I was raised in a family of medical people: father, brother, son, to name a few. Where other kids in our neighborhood might have had a Cross or a Star of David hanging over their beds, I had a caduceus. Thus, you must immediately ask, why am I writing columns such as this? Well, the answer is relatively simple. To repeat the famous cliche, I really couldn't stand the sight of blood, especially my own.
In fact, on weekends, as a kid, I used to drive with my father and make rounds at various hospitals after, of course, we had a gigantic bacon and egg breakfast at a diner where the truckers stopped. Entering a hospital and seeing what was there didn't rest too well with those bacon and eggs. I needed a safer, more digestible profession.
All of this leads to financial health, in one way or another. We three boys were brought up to understand what medical health meant and to know how to take care of ourselves. It wasn't going to be left to a wife to become another mother. So, we followed the roadmap of annual medical checkups. As we got older and our own lives became financially more complicated, we realized that we had to apply the same map to our financial health. Thus, the fine connection with the financial planning process.
Van Sievers, a financial planner with the Financial Solutions Group in Montgomery, Alabama, specializes in investment planning, financial planning, and and estate planning. He feels that the annual financial checkup is perhaps the most important of the financial planning process. And he's right!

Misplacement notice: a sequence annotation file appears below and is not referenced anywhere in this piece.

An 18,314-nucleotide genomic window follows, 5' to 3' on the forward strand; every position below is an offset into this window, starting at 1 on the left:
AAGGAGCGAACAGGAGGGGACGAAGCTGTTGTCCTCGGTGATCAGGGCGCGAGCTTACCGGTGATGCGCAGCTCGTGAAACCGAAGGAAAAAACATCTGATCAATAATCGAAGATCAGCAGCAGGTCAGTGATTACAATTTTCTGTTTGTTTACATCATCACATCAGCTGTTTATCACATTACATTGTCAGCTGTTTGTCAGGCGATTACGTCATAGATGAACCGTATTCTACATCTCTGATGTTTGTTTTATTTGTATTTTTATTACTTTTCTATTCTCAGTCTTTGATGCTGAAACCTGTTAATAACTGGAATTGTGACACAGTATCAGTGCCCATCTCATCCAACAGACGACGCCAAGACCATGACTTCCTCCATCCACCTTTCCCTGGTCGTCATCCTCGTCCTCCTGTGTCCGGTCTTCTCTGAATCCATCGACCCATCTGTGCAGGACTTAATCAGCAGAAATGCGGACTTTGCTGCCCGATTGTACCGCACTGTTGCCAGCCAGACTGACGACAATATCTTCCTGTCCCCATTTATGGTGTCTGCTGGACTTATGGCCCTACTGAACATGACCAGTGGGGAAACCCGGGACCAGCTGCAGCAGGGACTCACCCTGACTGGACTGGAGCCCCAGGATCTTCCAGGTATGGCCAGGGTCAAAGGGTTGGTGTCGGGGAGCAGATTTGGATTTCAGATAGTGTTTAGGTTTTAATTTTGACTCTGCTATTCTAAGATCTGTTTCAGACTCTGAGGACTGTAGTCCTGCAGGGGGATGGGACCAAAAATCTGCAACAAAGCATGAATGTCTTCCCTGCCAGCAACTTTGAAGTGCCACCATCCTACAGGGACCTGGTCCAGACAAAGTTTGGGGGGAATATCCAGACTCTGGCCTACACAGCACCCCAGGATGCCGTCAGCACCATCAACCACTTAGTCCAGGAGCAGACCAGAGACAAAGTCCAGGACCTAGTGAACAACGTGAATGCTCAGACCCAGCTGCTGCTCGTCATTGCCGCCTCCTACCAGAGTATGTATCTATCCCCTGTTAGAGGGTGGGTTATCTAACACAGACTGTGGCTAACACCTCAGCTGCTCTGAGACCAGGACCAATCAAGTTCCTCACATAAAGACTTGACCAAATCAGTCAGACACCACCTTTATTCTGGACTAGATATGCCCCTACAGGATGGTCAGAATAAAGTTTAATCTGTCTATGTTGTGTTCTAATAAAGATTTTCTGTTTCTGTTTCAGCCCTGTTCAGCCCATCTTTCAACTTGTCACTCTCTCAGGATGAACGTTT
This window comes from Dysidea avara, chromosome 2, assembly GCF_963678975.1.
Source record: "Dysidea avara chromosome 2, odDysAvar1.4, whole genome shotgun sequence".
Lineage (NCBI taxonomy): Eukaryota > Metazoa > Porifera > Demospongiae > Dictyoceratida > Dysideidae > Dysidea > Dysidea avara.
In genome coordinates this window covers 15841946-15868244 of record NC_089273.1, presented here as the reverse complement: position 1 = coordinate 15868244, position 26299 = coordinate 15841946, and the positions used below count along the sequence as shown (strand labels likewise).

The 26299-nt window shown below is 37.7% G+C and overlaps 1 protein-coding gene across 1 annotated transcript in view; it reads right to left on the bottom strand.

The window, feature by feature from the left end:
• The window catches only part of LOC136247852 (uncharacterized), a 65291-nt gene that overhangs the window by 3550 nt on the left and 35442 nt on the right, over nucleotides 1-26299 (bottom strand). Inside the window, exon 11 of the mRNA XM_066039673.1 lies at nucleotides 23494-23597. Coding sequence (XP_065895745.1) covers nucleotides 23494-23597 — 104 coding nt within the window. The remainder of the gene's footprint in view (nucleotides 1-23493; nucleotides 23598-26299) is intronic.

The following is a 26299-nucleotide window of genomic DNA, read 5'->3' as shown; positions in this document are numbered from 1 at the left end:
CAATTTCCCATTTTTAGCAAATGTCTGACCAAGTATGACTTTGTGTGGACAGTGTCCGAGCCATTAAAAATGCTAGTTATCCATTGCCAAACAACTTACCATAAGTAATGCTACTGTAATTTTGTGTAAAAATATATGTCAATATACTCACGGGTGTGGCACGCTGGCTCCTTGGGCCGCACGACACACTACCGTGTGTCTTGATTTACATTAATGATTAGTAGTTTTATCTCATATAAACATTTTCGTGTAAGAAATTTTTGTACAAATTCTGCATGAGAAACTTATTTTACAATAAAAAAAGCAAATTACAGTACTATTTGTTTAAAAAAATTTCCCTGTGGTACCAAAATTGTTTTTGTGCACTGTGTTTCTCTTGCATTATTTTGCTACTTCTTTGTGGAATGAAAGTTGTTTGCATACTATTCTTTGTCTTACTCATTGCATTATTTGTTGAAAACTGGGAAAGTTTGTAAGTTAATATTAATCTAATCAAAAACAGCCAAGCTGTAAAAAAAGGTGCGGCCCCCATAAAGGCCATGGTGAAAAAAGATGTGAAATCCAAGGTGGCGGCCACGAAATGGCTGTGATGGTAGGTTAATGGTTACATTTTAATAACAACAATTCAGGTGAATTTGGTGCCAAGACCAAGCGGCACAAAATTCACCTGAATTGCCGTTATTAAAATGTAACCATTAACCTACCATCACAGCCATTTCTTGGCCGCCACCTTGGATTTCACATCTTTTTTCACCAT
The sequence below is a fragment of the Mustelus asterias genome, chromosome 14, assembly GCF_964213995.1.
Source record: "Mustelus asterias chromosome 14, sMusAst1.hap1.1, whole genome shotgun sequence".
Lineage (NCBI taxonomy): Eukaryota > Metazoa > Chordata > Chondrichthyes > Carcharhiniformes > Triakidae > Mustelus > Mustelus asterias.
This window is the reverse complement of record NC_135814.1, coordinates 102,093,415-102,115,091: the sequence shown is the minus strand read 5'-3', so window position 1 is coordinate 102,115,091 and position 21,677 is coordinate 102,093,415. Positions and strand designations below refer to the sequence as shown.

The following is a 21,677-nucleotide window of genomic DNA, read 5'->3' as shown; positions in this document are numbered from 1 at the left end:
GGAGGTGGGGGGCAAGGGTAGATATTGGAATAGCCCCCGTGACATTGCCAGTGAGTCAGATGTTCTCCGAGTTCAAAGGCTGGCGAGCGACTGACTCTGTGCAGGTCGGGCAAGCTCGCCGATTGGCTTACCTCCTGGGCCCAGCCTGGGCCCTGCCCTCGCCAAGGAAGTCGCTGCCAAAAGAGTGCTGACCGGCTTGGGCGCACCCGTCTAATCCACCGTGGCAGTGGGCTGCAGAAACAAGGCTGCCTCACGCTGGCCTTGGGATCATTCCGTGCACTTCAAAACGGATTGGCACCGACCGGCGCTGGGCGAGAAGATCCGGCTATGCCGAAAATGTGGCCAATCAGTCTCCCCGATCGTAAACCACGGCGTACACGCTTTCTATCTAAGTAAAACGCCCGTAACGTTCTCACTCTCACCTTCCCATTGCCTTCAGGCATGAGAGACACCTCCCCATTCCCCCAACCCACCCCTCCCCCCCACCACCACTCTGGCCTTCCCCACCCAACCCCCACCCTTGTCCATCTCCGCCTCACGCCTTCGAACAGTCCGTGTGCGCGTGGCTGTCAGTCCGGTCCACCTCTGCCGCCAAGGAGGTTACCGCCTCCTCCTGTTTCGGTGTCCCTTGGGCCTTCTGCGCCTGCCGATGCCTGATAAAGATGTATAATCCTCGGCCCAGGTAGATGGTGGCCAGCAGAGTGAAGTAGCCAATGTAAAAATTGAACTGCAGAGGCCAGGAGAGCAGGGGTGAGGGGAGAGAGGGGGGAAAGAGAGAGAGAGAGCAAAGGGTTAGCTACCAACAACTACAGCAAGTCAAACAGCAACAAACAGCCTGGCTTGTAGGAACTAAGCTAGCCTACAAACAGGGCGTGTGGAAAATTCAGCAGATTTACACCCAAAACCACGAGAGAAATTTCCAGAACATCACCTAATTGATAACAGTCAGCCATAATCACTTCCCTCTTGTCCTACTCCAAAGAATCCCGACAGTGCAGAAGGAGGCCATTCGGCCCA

A goodly number of financial planners, and even their clients, don't quite grasp the important of this checkup. Why? Because they don't realize that such an annual review gives everybody a really good opportunity--a ringside seat, if you will--to measure the plan of action originally taken and the end result. In other words, to answer the question, has any progress been made?
Most people, as Sievers points out, may not grasp that lives are seldom static and that's why financial plans shouldn't just be executed and then put away. They should be an active, vital part of what is happening to a client's life.
For example, have the goals been met by any specific action? Or is everything now off the track? Secondly, are the strategies, whether short-term or long-term, still applicable? Sievers notes that "new research shows the escalating costs of nursing homes or health care in retirement wouldn't change the goal of secure long-term retirement, but it would change the strategy to achieve that goal."
Also, certain rules may change how finances are handled because of the introduction of the new Medicare Part D or the Roth 401(k). And, let's not forget changes in estate tax laws that could conceivably alter whatever plan of action has previously been taken.
These annual reviews or checkups clearly provide the planner a golden opportunity to examine the client's goals and to determine whether the client is on course or needs a bit of an adjustment. For instance, consider the investment portfolio. Does it have to be changed any? What's been the performance of those investments? It should be kept firmly in the forefront of the mind that meeting certain investment goals is considerably more important than whether such investments are underperforming or over performing.
Just as with an annual medical checkup, the financial checkup affords the planner the x-rays to determine whether the financial condition of the client is still in the pink.
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